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Two research teams reported Monday that three patients paralyzed from the waist down were able to take steps again after weeks of rehabilitation and the implantation of a device that zaps the spinal cord in precise ways, fueling hopes that some sensory and motor function may be regained even when it appears they have been completely lost.

“The fact that at one time, it was thought there would be no motor or sensory function in these patients — what is returning is just extraordinary,” said Peter Wilderotter, CEO of the Christopher & Dana Reeve Foundation, which has previously funded some of the researchers involved in the new studies. “It signals that the old dogma is being reversed and perhaps this isn’t as intractable as it was once believed.”


Past research has shown that a combination of rehab and electrical stimulation can help some people paralyzed from spinal cord injuries intentionally move their legs while lying on their sides. But these patients — a 29-year-old man in one study out of the Mayo Clinic, and a 34-year-old man and 23-year-old woman in a study from the University of Louisville — achieved new milestones. They were able to control their legs and walk with only the help of walkers or crutches and some balance assistance.

Experts noted that these were just a small number of case reports — a sign of research progress but not a demonstration that such an approach will work for all patients. Stephen Estes, a spinal cord injury researcher at the Shepherd Center in Atlanta, who was not involved with the research, said he was greeting the results with “cautionary optimism.”

Before they could take steps, the patients had to undergo training sessions several times a week for months, and they could only walk when the device was stimulating the spinal cord, not when it was turned off. Two patients in the Louisville study, which was published in the New England Journal of Medicine, did not regain independent walking ability, even with the stimulation and intensive rehabilitation.


None of the three individuals who regained some motor control saw any improvements in sensation. While the two Louisville patients had some slight sensation before the study, the Mayo patient had none.

Whatever answers the studies may have provided are accompanied by at least as many questions. Researchers still haven’t determined how the pulsing of the spinal cord device enables signals from the brain to travel past the point of injury and trigger controlled leg movements. Without that understanding, they can’t be sure who else might be primed for this type of progress.

“We really want to understand how that occurred, why that occurred, and, potentially going into the future, find out who we could help with this research protocol,” said Kristin Zhao, a biomedical engineer at the Mayo Clinic and one of the senior authors of that study, which was published in Nature Medicine.

The researchers do have a hypothesis.

It’s been thought that a severe spinal cord injury prevents signals coming from the brain from turning on nerves below the site of the lesion; those nerves are then no longer able to be activated and, say, direct the quadriceps to contract. But researchers are finding more evidence that some connections remain intact, and maybe just need a jolt.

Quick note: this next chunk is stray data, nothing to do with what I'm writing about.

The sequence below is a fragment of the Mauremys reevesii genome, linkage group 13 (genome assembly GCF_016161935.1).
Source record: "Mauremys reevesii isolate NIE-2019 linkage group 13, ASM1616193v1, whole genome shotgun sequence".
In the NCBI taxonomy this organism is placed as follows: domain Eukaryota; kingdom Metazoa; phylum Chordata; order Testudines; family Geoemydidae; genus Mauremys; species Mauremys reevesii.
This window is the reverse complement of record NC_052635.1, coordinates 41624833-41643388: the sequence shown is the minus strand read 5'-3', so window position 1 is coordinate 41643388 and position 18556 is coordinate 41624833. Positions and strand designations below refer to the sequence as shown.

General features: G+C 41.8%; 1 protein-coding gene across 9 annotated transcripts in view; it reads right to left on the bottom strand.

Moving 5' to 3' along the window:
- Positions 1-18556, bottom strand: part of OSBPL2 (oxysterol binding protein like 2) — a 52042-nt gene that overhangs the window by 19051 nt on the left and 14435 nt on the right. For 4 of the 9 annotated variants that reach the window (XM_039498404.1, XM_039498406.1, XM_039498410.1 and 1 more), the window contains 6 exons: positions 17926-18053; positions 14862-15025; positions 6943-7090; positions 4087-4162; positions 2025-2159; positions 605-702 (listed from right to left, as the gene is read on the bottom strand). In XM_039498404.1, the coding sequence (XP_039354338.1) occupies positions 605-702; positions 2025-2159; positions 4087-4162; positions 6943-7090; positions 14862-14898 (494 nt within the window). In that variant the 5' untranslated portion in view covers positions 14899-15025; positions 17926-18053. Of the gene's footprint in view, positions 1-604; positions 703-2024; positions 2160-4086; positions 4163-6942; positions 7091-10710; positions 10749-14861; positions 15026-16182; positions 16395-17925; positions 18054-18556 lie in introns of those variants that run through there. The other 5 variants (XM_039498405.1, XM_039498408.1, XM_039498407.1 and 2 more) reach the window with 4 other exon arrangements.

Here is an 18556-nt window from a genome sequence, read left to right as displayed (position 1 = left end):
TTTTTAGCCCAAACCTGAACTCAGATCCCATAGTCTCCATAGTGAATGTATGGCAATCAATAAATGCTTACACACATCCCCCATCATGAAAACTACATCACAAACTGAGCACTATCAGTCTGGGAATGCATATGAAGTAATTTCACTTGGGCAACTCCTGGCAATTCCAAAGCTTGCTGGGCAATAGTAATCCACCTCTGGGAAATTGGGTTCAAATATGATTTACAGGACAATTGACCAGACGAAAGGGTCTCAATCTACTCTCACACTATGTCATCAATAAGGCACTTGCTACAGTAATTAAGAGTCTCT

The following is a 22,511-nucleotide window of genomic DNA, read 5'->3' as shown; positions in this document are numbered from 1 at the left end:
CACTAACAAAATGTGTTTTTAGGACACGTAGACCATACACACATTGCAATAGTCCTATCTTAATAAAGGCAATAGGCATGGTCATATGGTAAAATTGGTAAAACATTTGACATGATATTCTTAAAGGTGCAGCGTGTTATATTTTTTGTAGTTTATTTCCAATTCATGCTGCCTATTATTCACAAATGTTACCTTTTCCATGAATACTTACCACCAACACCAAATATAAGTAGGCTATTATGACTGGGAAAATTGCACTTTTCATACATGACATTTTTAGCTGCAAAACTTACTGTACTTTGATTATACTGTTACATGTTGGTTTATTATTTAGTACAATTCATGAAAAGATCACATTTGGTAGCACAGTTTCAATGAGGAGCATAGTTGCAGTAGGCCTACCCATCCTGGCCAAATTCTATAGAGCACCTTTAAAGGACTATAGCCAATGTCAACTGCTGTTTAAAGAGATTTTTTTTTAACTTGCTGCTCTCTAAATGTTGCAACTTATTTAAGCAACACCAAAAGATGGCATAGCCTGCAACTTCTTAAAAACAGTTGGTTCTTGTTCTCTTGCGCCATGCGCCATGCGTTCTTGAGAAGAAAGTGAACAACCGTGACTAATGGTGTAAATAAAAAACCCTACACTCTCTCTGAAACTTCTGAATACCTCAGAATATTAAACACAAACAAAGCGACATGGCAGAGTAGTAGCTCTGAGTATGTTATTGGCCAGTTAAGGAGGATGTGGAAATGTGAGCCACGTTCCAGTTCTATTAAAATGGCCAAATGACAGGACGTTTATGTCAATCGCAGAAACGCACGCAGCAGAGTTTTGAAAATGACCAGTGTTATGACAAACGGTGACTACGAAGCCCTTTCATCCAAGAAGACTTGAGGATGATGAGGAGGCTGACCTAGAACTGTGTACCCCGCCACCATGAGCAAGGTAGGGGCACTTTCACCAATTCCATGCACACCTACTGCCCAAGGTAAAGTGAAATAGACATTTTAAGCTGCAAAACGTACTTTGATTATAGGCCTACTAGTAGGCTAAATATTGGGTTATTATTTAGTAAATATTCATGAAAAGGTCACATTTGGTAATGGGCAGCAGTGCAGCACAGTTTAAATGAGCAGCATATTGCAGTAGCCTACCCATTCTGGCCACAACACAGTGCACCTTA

“Across neuroscience as a whole, there’s a greater understanding that the nervous system is a lot more plastic than previously thought,” Estes said.

He likened the implanted stimulator to an amplifier. If there are normally, say, 100 connections that telegraph a command from the brain along the spinal cord, a serious injury might mean there are only one or two remaining. Those might not be enough to convert a signal into movement, but perhaps the stimulation boosts the signals enough to trigger movement.

The neurons are able to once again “take in the information from the brain to allow for voluntary control over the legs,” said Dr. Kendall Lee, a Mayo Clinic neurosurgeon and a senior author of the study.

For the studies, researchers implanted the electrical stimulation devices, which are normally used to treat pain, on the covering of the spinal cord, called the epidural space. In the Mayo Clinic patient, who was paralyzed in a snowmobiling accident, the device was placed below the site of the injury, at the site of the nerves that are wired to the muscles in the legs.

As the patient went through rehabilitation, the researchers embarked on their own form of training. Because they controlled the electrical pulse — the voltage, the pattern, and the length of the stimulation — they had to figure out the precise instructions to send to the spinal cord.

They managed to deliver a sequence of pulses that excited the nervous tissue in such a way that the man was able to swing one leg and then the other — what they called “interleaved” stimulation programs.

The Mayo team has implanted a device in a second patient but has not reported results from that case yet. Among other questions is what kind of rehabilitation protocol might be best.

“It’s a very rigorous and intensive protocol,” Zhao said. “Going forward, just how much rehabilitation is needed? Can we look at other strategies to streamline the rehabilitation?”